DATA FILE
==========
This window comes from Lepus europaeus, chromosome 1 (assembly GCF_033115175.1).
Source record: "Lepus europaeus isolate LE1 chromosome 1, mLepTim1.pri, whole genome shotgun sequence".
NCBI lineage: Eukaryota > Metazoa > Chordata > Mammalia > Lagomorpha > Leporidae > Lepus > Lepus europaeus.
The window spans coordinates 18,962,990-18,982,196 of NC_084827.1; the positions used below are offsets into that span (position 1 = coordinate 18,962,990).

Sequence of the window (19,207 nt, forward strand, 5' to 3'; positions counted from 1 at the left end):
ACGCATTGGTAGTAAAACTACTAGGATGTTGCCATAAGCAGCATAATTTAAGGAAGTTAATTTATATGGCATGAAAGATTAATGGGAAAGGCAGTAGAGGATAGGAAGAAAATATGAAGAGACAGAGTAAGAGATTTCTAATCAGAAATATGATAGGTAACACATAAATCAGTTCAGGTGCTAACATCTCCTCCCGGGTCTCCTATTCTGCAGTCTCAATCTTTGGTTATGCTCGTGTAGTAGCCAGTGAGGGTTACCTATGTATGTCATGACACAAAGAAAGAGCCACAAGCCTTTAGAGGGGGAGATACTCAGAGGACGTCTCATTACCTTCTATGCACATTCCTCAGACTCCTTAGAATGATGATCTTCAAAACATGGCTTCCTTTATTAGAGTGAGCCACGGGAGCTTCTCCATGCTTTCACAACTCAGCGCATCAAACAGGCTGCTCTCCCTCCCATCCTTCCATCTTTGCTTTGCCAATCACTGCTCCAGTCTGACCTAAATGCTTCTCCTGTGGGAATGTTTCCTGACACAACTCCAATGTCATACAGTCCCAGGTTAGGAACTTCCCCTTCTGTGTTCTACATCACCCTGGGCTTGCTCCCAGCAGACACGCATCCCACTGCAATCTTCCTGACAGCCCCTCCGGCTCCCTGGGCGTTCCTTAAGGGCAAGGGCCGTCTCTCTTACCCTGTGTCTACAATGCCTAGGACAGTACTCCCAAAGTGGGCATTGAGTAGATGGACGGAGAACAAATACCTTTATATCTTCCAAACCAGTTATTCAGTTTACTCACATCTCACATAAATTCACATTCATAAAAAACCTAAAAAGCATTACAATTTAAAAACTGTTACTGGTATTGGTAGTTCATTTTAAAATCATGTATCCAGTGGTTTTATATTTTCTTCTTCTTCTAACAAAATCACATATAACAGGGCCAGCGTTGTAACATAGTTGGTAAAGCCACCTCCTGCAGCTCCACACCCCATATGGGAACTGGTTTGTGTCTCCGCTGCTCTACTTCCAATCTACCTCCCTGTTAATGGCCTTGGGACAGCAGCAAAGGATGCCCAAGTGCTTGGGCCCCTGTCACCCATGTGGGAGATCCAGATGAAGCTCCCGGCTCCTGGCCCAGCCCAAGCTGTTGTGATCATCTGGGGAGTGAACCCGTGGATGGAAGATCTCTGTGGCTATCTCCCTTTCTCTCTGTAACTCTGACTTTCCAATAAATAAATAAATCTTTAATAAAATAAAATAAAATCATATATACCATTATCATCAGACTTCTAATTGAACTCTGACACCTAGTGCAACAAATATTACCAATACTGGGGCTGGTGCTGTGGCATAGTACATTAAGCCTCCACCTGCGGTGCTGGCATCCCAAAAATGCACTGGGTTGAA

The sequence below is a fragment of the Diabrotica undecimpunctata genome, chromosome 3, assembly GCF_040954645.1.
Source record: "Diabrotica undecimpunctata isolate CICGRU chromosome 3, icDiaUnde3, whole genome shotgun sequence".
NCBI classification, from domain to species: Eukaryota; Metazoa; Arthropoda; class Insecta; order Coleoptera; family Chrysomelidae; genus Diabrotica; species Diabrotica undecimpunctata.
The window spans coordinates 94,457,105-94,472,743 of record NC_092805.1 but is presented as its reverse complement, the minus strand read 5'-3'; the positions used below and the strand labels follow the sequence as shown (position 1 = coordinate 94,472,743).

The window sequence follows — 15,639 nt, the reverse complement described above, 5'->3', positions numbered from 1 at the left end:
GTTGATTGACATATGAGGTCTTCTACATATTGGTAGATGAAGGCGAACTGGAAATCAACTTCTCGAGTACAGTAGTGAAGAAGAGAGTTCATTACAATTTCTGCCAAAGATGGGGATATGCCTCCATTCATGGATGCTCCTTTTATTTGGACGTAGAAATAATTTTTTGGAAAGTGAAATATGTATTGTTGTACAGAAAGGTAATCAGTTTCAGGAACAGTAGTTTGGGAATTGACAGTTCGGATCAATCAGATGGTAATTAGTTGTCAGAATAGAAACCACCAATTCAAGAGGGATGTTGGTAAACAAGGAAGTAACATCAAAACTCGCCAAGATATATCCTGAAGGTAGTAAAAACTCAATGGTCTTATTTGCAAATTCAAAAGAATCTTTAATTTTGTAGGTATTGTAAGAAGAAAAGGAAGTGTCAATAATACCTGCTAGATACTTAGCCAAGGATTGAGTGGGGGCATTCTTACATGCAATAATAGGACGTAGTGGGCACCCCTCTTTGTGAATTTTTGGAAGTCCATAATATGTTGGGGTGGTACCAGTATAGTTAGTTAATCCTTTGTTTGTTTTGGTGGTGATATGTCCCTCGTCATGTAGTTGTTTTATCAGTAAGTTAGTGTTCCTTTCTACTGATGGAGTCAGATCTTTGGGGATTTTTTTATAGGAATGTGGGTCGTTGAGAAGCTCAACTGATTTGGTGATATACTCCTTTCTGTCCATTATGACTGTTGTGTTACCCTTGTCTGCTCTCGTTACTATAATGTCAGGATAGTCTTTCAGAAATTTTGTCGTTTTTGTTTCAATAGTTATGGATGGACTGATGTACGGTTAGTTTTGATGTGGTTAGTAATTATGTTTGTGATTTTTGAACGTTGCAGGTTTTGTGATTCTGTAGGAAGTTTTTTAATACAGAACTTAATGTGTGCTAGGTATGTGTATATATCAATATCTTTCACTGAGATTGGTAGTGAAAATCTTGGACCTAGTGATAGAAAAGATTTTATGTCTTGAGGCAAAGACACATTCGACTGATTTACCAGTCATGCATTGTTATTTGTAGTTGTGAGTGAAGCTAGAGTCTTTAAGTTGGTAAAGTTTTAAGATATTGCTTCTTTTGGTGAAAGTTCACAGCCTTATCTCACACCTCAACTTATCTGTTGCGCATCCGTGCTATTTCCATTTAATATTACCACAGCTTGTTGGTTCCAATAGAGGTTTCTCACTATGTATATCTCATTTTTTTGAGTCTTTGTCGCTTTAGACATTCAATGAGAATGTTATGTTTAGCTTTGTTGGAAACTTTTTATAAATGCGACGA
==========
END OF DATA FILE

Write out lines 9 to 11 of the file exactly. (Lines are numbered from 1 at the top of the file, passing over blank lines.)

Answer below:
NCBI classification, from domain to species: Eukaryota; Metazoa; Arthropoda; class Insecta; order Coleoptera; family Chrysomelidae; genus Diabrotica; species Diabrotica undecimpunctata.
The window spans coordinates 94,457,105-94,472,743 of record NC_092805.1 but is presented as its reverse complement, the minus strand read 5'-3'; the positions used below and the strand labels follow the sequence as shown (position 1 = coordinate 94,472,743).

The window sequence follows — 15,639 nt, the reverse complement described above, 5'->3', positions numbered from 1 at the left end: